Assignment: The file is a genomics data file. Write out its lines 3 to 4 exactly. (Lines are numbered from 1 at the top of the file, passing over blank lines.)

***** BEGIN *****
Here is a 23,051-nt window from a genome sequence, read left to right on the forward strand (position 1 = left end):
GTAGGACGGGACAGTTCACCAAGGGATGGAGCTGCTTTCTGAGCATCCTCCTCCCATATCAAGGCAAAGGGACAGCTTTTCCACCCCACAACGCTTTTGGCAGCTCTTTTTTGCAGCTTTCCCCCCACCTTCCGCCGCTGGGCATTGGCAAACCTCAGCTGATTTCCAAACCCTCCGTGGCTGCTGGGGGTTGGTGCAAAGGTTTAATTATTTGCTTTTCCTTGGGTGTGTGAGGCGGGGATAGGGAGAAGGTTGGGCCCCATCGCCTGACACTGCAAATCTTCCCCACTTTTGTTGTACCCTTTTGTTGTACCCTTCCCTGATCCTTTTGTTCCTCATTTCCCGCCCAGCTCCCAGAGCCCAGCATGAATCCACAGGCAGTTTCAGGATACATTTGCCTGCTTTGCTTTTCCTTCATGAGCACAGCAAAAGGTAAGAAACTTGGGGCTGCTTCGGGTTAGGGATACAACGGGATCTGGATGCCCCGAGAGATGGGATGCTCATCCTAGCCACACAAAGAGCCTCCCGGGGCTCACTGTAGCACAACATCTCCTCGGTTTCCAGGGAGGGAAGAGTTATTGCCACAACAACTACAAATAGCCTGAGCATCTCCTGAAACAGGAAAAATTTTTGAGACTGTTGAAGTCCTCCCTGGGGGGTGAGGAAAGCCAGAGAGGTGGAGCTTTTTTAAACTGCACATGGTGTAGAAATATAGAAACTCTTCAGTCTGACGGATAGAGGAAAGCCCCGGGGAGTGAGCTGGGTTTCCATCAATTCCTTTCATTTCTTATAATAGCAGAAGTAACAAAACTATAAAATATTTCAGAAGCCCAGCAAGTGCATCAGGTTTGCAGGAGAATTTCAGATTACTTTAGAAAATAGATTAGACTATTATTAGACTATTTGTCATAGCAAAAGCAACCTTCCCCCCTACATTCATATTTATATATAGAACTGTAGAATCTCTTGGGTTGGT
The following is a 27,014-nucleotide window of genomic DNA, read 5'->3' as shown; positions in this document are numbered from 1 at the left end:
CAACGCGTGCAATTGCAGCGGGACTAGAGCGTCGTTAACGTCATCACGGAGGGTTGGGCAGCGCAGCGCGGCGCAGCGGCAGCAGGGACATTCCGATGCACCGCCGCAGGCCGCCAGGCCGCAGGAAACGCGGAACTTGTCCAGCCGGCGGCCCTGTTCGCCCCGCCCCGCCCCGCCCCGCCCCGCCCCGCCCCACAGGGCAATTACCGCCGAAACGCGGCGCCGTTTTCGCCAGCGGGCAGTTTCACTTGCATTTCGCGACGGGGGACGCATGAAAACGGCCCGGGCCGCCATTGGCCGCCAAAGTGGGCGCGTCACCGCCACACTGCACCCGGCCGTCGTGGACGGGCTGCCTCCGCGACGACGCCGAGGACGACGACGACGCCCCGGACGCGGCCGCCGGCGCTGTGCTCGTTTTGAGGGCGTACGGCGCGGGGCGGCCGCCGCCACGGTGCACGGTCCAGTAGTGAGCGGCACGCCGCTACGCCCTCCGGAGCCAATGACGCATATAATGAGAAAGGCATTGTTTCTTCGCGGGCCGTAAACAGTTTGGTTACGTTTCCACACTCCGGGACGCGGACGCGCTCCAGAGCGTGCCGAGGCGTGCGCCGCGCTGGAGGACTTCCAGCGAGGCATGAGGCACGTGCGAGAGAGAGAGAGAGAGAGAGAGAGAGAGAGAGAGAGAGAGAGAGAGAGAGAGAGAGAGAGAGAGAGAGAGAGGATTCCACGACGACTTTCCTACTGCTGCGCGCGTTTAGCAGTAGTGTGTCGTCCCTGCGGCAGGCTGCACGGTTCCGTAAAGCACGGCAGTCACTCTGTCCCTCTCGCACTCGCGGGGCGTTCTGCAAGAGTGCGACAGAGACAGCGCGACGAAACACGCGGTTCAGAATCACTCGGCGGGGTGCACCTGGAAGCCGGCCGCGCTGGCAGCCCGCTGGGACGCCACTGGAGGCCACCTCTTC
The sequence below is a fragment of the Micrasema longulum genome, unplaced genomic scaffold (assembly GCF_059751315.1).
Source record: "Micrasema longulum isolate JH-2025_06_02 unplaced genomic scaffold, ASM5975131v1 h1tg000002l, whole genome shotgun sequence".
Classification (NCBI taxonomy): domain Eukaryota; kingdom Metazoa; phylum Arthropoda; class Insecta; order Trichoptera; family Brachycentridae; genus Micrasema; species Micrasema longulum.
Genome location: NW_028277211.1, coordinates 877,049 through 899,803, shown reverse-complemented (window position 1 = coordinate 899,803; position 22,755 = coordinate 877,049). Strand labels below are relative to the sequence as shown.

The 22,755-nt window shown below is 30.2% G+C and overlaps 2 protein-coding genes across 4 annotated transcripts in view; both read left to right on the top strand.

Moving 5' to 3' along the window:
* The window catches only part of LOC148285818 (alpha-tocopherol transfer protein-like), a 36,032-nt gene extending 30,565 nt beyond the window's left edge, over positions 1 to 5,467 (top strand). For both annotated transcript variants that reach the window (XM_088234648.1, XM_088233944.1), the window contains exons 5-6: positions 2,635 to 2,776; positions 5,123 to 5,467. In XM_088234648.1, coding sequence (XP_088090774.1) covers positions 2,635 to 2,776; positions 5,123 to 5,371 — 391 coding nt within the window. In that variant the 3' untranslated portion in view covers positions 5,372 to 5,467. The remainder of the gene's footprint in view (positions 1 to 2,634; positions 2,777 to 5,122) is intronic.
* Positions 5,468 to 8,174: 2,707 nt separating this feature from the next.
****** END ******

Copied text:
The following is a 27,014-nucleotide window of genomic DNA, read 5'->3' as shown; positions in this document are numbered from 1 at the left end:
CAACGCGTGCAATTGCAGCGGGACTAGAGCGTCGTTAACGTCATCACGGAGGGTTGGGCAGCGCAGCGCGGCGCAGCGGCAGCAGGGACATTCCGATGCACCGCCGCAGGCCGCCAGGCCGCAGGAAACGCGGAACTTGTCCAGCCGGCGGCCCTGTTCGCCCCGCCCCGCCCCGCCCCGCCCCGCCCCGCCCCACAGGGCAATTACCGCCGAAACGCGGCGCCGTTTTCGCCAGCGGGCAGTTTCACTTGCATTTCGCGACGGGGGACGCATGAAAACGGCCCGGGCCGCCATTGGCCGCCAAAGTGGGCGCGTCACCGCCACACTGCACCCGGCCGTCGTGGACGGGCTGCCTCCGCGACGACGCCGAGGACGACGACGACGCCCCGGACGCGGCCGCCGGCGCTGTGCTCGTTTTGAGGGCGTACGGCGCGGGGCGGCCGCCGCCACGGTGCACGGTCCAGTAGTGAGCGGCACGCCGCTACGCCCTCCGGAGCCAATGACGCATATAATGAGAAAGGCATTGTTTCTTCGCGGGCCGTAAACAGTTTGGTTACGTTTCCACACTCCGGGACGCGGACGCGCTCCAGAGCGTGCCGAGGCGTGCGCCGCGCTGGAGGACTTCCAGCGAGGCATGAGGCACGTGCGAGAGAGAGAGAGAGAGAGAGAGAGAGAGAGAGAGAGAGAGAGAGAGAGAGAGAGAGAGAGAGAGAGAGAGAGGATTCCACGACGACTTTCCTACTGCTGCGCGCGTTTAGCAGTAGTGTGTCGTCCCTGCGGCAGGCTGCACGGTTCCGTAAAGCACGGCAGTCACTCTGTCCCTCTCGCACTCGCGGGGCGTTCTGCAAGAGTGCGACAGAGACAGCGCGACGAAACACGCGGTTCAGAATCACTCGGCGGGGTGCACCTGGAAGCCGGCCGCGCTGGCAGCCCGCTGGGACGCCACTGGAGGCCACCTCTTC